The United Nations has announced that more than two billion people gained improved access to safe drinking water between 1990 and 2010, meaning that 89% of the world's population is using better water sources.
That number is actually better than the target set out by the UN's Millennium Development Goals in 2000, which had aimed to divide in half the number of people in the world without any access to safe drinking water by the year 2015.
The MDGs are a series of development targets agreed to by all UN member states at the organization's Millennium Summit nearly 12 years ago, many of which are meant to be achieved within the next three years. Some MDGs have already passed their due date (such as universal access to HIV/AIDS treatment to all who need it by 2010, and the elimination of gender disparity in primary and secondary education by 2005); others look increasingly difficult to meet.
The goal to improve access to drinking water, however, was met ahead of schedule, and is the second MDG success story: Last month, the World Bank announced that the target of cutting extreme poverty in half by 2015 had also been met.
"Today we recognize a great achievement for the people of the world," said UN Secretary-General Ban Ki-moon yesterday after the release of the world body's report on drinking water targets. "This is one of the first MDG targets to be met. The successful efforts to provide greater access to drinking water are a testament to all who see the MDGs not as a dream, but as a vital tool for improving the lives of millions of the poorest people."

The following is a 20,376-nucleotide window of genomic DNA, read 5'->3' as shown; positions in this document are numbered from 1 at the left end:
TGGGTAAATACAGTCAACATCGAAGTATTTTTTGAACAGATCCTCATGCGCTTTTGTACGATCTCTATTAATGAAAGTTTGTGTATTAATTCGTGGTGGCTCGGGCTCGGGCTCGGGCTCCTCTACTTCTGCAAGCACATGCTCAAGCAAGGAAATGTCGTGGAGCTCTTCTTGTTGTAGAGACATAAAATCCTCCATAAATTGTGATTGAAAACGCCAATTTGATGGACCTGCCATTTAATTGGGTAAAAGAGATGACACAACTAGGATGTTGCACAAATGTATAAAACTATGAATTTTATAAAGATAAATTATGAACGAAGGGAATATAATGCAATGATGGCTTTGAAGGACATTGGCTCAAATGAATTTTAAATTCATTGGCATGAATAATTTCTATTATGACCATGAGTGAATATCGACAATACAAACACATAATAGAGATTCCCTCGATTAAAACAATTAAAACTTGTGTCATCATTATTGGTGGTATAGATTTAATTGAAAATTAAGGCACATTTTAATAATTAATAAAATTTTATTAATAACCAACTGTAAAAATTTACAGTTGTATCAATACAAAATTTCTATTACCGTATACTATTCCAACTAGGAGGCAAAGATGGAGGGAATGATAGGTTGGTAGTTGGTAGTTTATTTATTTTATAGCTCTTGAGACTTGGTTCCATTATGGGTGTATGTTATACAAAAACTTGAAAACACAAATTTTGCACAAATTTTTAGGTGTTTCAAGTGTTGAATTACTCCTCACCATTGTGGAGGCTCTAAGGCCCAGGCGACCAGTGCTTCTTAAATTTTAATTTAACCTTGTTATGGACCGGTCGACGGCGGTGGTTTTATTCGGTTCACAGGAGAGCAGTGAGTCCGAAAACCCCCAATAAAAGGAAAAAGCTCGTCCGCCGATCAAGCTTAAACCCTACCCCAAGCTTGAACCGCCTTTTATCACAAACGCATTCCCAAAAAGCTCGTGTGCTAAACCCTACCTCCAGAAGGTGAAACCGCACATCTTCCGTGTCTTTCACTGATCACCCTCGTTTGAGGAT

Despite the undeniable achievement of meeting the drinking water targets, many warned that much work remained to be done - including the authors of yesterday's report. The Progress on Drinking Water and Sanitation report from the World Health Organization and UNICEF's Join Monitoring Programme for Water says that 11% of the world's population (some 783 million people, many of them in sub-Saharan Africa) have no access to safe water. The second half of the MDG relating to water and health is also nowhere near being met, with close to 2.5 billion people lacking access to basic hygiene and sanitation - a situation responsible for a large number of health-related deaths.
"Better water, sanitation and hygiene are key to improving human health and development," said WHO Director-General Margaret Chan. "Today, even with this exciting new progress, almost 10 per cent of all diseases are still linked to poor water, sanitation and hygiene."
The number of people with better access to drinking water is not spread around the globe evenly, either, with most of the two billion living in either China or India. Many areas of Africa will likely fail to meet the 2015 targets, including some that will see water access actually reduced to pre-1990 levels.
"Reaching the MDG water target is cause for celebration. However, there is no room for complacency: nearly 800 million of the world's poorest people still live without this basic human need," said David Winder, the CEO of water rights NGO WaterAid America. "With a renewed commitment, we could reach everyone in the world with clean water in just a generation. The world's poorest communities deserve a concerted effort."
But that doesn't mean there still isn't reason to celebrate. While much work remains to be done, concerted efforts by the international community, member states, and countless NGOs, foundations and individual activists and donors have made a very tangible improvement in the lives of billions of people.
"The numbers are still staggering," said UNICEF executive director Anthony Lake yesterday about the many who still lack access to safe drinking water. "But the progress announced today is proof that MDG targets can be met with the will, the effort and the funds."
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